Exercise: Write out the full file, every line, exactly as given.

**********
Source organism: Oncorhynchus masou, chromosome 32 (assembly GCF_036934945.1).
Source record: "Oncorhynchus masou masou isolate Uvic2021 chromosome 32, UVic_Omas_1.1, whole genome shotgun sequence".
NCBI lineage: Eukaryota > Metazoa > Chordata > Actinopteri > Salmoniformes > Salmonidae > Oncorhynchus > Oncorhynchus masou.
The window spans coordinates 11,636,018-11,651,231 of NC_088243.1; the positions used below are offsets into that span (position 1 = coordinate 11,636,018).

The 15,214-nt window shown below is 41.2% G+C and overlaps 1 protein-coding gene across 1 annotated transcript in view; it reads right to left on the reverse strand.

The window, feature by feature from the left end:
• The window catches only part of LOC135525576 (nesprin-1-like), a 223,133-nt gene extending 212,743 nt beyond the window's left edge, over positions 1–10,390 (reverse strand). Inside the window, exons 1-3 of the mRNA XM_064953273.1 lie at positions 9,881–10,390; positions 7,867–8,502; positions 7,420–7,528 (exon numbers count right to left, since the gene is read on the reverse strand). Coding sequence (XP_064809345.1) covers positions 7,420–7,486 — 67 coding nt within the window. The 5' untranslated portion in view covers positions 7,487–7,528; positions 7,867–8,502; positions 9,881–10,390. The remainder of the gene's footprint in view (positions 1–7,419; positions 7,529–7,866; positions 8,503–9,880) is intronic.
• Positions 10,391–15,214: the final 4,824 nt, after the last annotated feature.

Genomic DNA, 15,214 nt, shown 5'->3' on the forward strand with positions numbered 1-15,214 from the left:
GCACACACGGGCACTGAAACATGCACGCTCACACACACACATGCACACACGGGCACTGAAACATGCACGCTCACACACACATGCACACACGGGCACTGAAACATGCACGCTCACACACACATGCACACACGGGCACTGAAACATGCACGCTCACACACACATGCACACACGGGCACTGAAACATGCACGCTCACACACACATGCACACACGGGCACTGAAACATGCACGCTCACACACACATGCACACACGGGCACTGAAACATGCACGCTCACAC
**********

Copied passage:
Source organism: Oncorhynchus masou, chromosome 32 (assembly GCF_036934945.1).
Source record: "Oncorhynchus masou masou isolate Uvic2021 chromosome 32, UVic_Omas_1.1, whole genome shotgun sequence".
NCBI lineage: Eukaryota > Metazoa > Chordata > Actinopteri > Salmoniformes > Salmonidae > Oncorhynchus > Oncorhynchus masou.
The window spans coordinates 11,636,018-11,651,231 of NC_088243.1; the positions used below are offsets into that span (position 1 = coordinate 11,636,018).

The 15,214-nt window shown below is 41.2% G+C and overlaps 1 protein-coding gene across 1 annotated transcript in view; it reads right to left on the reverse strand.

The window, feature by feature from the left end:
• The window catches only part of LOC135525576 (nesprin-1-like), a 223,133-nt gene extending 212,743 nt beyond the window's left edge, over positions 1–10,390 (reverse strand). Inside the window, exons 1-3 of the mRNA XM_064953273.1 lie at positions 9,881–10,390; positions 7,867–8,502; positions 7,420–7,528 (exon numbers count right to left, since the gene is read on the reverse strand). Coding sequence (XP_064809345.1) covers positions 7,420–7,486 — 67 coding nt within the window. The 5' untranslated portion in view covers positions 7,487–7,528; positions 7,867–8,502; positions 9,881–10,390. The remainder of the gene's footprint in view (positions 1–7,419; positions 7,529–7,866; positions 8,503–9,880) is intronic.
• Positions 10,391–15,214: the final 4,824 nt, after the last annotated feature.

Genomic DNA, 15,214 nt, shown 5'->3' on the forward strand with positions numbered 1-15,214 from the left:
GCACACACGGGCACTGAAACATGCACGCTCACACACACACATGCACACACGGGCACTGAAACATGCACGCTCACACACACATGCACACACGGGCACTGAAACATGCACGCTCACACACACATGCACACACGGGCACTGAAACATGCACGCTCACACACACATGCACACACGGGCACTGAAACATGCACGCTCACACACACATGCACACACGGGCACTGAAACATGCACGCTCACACACACATGCACACACGGGCACTGAAACATGCACGCTCACAC